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2012 October 21 Sunday
Employee Perks In The Home

Home services are the new Silicon Valley perk.

Today, Evernote’s 250 employees — every full-time worker, from receptionist to top executive — have their homes cleaned twice a month, free.

It is the latest innovation from Silicon Valley: the employee perk is moving from the office to the home.

As marginal tax rates go back up again I expect this idea to spread, especially in companies with highly skilled and well compensated workforces.

A Stanford kidney specialist used a minivan to rack up favor chits she could call in when she needed help.

In one video, a kidney specialist told a story that shocked the researchers: while she was on maternity leave, she bought a minivan to ferry the children of friends and neighbors to school and sports practices.

I think companies are missing a big opportunity, especially with highly skilled parents of young children, to attract and motivate parents who are having a hard time juggling child care and work. Women especially leave work earlier because child care ends at, say, 6 PM. They've got to get onto the freeway soon enough that even if traffic is slow they'll get there in time. Put a company sponsored child care place close to the office and keep it open until 6:30 or 7 PM and women trying to meet deadlines would work more and stay with that company.

We need governmental and corporate policies aimed at making it easier for smart people to have more kids.

Companies should also enable employees to order stuff from local stores that they can pick up on their way out the door. Order everything they need in the morning or the day before. Delivery vans could bring stuff into corporate lobbies. Employees could pick up their deliveries on the way out (or have stuff delivered to their desks) and avoid extra stops at stores. Make home responsibilities less of a diversion from work.

Share |      By Randall Parker at 2012 October 21 08:12 PM 


Comments
Michael L said at October 22, 2012 7:12 AM:

Southern slave owners also did a lot of supervision of slaves' lives to keep productivity up. Not that there is anything wrong with productivity, but if the white collar employee wants to hire servants, let him do so with his own money from a 3rd party outfit. Why would you want to have people paid by your boss hanging around your home and doing stuff according to your boss's company SOP policy? Or, if you work for the government, according to the government's SOP policy?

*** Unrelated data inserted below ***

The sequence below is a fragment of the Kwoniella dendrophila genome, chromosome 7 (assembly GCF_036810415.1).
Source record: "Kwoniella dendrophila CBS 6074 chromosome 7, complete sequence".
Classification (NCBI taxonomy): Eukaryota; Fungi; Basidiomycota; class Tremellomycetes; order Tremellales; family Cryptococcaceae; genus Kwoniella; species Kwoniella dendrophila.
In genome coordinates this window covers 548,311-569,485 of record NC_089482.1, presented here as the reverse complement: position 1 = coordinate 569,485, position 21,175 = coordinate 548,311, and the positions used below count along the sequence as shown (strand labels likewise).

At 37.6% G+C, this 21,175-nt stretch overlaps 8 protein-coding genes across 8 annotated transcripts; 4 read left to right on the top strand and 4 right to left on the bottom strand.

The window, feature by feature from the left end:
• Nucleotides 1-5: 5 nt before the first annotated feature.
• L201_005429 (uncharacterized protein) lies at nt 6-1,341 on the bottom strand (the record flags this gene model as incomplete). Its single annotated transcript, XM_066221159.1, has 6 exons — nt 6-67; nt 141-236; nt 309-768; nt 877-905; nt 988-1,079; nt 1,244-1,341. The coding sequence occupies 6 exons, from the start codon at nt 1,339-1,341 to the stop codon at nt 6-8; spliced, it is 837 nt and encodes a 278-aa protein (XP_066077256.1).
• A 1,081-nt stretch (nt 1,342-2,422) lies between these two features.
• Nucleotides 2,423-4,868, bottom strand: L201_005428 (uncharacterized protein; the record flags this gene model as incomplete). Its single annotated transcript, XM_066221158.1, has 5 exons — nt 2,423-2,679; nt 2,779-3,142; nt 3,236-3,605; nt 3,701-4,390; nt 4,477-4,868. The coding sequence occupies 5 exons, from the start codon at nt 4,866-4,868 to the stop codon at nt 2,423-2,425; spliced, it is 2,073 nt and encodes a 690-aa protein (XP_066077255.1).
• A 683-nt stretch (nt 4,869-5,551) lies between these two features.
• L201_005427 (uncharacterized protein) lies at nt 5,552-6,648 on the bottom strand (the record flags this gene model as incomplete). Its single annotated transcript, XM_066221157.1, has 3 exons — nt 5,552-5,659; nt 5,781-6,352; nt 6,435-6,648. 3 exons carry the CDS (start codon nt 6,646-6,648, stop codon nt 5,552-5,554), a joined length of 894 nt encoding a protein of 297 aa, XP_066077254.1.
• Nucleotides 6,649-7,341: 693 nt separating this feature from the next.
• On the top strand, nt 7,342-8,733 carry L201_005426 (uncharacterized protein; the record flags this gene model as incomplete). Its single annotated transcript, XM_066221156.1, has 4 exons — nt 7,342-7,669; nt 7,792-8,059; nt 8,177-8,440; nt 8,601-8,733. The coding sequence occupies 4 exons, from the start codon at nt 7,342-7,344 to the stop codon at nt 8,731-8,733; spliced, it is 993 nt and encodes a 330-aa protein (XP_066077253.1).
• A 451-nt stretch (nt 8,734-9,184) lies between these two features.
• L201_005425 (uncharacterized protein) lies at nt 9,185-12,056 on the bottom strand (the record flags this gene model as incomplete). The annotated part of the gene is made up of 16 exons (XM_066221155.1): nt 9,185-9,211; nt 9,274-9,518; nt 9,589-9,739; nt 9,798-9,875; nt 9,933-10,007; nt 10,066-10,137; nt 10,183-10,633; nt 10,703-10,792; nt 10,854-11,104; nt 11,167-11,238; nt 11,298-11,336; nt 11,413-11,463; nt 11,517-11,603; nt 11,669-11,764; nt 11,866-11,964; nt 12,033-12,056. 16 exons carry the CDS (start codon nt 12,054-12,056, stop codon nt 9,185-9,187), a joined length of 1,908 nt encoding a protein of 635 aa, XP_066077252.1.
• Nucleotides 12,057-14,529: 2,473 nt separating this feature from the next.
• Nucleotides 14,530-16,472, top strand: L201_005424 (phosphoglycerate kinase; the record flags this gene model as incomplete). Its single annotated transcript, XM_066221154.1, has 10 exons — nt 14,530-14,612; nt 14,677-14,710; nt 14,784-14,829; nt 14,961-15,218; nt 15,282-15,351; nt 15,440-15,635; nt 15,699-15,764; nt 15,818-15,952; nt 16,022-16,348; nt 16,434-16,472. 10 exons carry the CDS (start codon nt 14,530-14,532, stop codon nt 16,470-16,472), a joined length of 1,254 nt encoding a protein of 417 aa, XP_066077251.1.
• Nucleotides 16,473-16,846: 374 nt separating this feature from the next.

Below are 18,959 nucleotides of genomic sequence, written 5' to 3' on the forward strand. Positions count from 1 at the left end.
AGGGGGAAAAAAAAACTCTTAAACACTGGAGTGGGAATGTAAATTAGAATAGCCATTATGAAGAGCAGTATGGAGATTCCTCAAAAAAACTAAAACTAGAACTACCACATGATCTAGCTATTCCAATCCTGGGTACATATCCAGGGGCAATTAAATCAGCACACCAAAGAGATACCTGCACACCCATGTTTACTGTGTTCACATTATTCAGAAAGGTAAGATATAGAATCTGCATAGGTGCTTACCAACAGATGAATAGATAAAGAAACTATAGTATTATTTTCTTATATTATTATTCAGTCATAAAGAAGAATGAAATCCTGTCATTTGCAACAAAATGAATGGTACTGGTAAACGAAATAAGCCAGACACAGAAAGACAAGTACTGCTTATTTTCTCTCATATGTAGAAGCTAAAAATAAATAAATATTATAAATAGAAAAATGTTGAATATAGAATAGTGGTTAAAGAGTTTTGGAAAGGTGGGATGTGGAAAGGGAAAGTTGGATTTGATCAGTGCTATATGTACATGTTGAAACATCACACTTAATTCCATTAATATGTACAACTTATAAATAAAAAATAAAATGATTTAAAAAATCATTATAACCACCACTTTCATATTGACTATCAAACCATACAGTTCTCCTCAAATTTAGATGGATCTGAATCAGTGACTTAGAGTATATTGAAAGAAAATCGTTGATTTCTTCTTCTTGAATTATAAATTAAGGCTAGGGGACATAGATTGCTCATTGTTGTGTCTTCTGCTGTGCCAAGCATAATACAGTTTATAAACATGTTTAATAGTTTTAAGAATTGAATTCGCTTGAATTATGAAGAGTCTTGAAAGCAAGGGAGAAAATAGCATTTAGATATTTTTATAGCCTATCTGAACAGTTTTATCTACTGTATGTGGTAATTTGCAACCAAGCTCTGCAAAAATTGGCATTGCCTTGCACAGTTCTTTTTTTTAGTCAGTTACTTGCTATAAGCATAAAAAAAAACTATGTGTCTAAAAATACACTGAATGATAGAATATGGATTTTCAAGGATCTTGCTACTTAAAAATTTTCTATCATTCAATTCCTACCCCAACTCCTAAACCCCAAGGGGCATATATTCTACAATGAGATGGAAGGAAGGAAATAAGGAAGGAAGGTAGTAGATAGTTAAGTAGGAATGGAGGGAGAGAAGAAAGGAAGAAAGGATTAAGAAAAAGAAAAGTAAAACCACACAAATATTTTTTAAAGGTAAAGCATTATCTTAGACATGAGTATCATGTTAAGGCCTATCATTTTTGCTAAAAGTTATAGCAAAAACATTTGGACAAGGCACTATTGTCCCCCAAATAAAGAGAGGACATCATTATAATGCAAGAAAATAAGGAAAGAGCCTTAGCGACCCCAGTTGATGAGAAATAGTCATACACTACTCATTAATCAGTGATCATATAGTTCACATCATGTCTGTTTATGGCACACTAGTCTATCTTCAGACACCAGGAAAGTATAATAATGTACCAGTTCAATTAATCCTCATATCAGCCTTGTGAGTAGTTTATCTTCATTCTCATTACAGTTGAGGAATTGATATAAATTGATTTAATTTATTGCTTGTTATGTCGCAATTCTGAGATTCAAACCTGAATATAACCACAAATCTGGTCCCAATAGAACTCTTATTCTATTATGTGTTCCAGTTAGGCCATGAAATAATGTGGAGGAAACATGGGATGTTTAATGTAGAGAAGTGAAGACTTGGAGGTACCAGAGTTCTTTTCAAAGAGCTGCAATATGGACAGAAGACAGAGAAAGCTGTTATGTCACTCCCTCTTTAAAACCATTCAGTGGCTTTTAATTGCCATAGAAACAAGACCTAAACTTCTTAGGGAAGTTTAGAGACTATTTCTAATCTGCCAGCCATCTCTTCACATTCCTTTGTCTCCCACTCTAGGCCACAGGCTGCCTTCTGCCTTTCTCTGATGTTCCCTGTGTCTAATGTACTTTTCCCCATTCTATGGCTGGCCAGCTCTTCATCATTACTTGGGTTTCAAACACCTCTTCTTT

bbartlog said at October 22, 2012 4:52 PM:

I find the anecdote about the kidney specialist to be one of the most interesting things about this story. Notice that even though she had (we presume) plenty of money, she ended up trying to build up a favor bank with people of similar status instead in an attempt to secure reciprocal favors. It's like a personal reinvention of tribal society! Paging Marcel Mauss...

Randall Parker said at October 22, 2012 7:58 PM:

Michael L,

The employer can hire those home servants with before-tax money. That's one appeal. Another appeal: the servants get graded over all the houses they work on. There's more effective scoring.

bbartlog,

It makes perfect sense. A woman building up a favor bank with other doctors and other professionals she knows is building up a favor bank with much higher quality people. How smart or conscientious or honest would just any hired domestic worker be? Her kids are valuable. Her home is valuable. She's got to consider that.

Tribal bonds between higher quality people have higher value.

It is all about building up more dependable systems of trust. Employers and employees are in complex relationships with each other involving trust. Colleagues in a profession are too. Staying inside a trust system is lower risk and enables you to entrust others with more of the burdens of doing your life responsibilities.

bbartlog said at October 24, 2012 1:58 PM:

Oh, I agree that it makes sense. Just thought it was very interesting in an everything-old-is-new-again kind of way.


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